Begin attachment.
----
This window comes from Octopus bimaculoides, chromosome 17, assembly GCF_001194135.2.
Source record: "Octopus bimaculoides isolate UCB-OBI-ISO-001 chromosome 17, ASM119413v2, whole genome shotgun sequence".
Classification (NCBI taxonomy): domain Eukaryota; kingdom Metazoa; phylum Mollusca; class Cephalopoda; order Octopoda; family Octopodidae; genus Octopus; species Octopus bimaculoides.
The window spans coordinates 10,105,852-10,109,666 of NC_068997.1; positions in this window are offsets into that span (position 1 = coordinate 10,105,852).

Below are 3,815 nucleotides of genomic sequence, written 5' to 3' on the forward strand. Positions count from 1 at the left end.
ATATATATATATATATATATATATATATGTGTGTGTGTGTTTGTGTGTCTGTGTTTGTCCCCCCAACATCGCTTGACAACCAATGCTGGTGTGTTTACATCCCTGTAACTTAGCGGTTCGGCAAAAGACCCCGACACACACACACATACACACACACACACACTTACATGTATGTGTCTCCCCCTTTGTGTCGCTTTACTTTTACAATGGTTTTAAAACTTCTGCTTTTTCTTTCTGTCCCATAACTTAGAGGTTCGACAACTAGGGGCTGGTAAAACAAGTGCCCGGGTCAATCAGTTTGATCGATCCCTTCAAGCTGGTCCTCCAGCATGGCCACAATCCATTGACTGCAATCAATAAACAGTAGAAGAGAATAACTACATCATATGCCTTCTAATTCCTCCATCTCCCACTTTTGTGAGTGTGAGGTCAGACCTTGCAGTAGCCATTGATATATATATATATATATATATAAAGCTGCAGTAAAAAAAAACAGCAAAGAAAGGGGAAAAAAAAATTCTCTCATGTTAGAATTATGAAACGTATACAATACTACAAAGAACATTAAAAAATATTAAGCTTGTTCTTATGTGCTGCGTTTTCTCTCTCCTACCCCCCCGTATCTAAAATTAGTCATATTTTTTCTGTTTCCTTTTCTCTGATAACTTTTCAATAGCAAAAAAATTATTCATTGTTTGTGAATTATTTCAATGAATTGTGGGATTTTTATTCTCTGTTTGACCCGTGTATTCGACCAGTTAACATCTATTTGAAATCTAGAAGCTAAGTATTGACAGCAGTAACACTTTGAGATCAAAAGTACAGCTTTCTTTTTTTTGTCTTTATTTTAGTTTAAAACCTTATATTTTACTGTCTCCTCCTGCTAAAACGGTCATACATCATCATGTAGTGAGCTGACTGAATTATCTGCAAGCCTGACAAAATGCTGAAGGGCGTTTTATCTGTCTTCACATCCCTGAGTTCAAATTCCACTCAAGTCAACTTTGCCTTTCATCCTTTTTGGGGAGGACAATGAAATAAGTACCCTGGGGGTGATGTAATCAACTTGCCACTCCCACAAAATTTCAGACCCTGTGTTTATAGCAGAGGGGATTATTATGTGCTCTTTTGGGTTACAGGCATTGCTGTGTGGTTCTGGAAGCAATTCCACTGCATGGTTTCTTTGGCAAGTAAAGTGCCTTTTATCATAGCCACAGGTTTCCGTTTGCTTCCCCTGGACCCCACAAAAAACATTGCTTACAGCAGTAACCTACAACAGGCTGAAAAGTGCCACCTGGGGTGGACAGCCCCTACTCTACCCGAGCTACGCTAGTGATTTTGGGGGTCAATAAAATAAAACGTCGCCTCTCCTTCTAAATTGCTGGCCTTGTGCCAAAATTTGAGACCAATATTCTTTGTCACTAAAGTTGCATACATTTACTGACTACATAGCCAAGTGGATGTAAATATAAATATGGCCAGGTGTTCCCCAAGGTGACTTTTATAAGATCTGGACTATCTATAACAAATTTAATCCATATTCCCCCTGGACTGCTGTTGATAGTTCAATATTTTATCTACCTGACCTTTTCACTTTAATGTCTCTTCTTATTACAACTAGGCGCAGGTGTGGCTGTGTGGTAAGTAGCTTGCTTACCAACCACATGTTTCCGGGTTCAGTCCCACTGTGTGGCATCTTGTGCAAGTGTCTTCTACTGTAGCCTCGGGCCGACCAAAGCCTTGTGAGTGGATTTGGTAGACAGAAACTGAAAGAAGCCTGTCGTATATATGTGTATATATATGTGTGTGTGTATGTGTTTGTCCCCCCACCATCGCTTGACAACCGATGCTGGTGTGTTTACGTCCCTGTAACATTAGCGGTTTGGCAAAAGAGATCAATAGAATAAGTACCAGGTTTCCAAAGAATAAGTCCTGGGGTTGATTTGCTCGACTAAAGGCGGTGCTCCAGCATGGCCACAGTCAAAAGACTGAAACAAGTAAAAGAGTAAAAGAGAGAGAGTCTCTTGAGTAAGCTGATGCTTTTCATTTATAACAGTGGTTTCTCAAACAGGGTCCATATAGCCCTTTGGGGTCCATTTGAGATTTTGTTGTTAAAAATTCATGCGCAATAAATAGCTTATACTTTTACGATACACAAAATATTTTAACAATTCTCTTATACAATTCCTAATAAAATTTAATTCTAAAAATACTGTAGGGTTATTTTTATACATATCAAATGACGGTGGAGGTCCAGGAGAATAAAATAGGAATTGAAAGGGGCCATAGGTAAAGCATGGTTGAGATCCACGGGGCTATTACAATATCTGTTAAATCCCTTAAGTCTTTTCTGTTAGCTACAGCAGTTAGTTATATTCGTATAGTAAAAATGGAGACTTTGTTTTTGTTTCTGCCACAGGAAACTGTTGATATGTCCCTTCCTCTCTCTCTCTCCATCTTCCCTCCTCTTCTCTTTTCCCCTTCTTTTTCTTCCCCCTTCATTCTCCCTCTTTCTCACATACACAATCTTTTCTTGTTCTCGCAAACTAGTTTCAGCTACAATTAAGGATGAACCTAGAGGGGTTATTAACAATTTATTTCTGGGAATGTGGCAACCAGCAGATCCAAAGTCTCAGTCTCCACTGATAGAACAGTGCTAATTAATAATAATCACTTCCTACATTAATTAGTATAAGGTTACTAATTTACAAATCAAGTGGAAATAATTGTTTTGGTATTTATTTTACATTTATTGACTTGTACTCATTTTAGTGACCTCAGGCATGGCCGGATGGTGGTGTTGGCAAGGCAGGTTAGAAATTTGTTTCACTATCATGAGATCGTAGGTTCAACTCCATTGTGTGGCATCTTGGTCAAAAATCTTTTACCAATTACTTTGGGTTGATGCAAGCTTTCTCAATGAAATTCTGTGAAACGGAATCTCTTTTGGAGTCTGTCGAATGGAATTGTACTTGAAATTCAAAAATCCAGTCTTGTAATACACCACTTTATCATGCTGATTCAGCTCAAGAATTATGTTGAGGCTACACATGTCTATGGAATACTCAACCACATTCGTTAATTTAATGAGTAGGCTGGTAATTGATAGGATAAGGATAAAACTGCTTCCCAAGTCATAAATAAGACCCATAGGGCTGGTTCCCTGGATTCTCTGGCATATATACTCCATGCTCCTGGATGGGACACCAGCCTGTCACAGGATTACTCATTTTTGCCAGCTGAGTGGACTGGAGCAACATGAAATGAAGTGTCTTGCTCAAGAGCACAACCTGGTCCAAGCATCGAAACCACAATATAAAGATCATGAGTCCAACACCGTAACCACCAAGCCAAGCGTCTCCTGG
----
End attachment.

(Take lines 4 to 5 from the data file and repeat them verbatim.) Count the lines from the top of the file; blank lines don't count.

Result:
The window spans coordinates 10,105,852-10,109,666 of NC_068997.1; positions in this window are offsets into that span (position 1 = coordinate 10,105,852).

Below are 3,815 nucleotides of genomic sequence, written 5' to 3' on the forward strand. Positions count from 1 at the left end.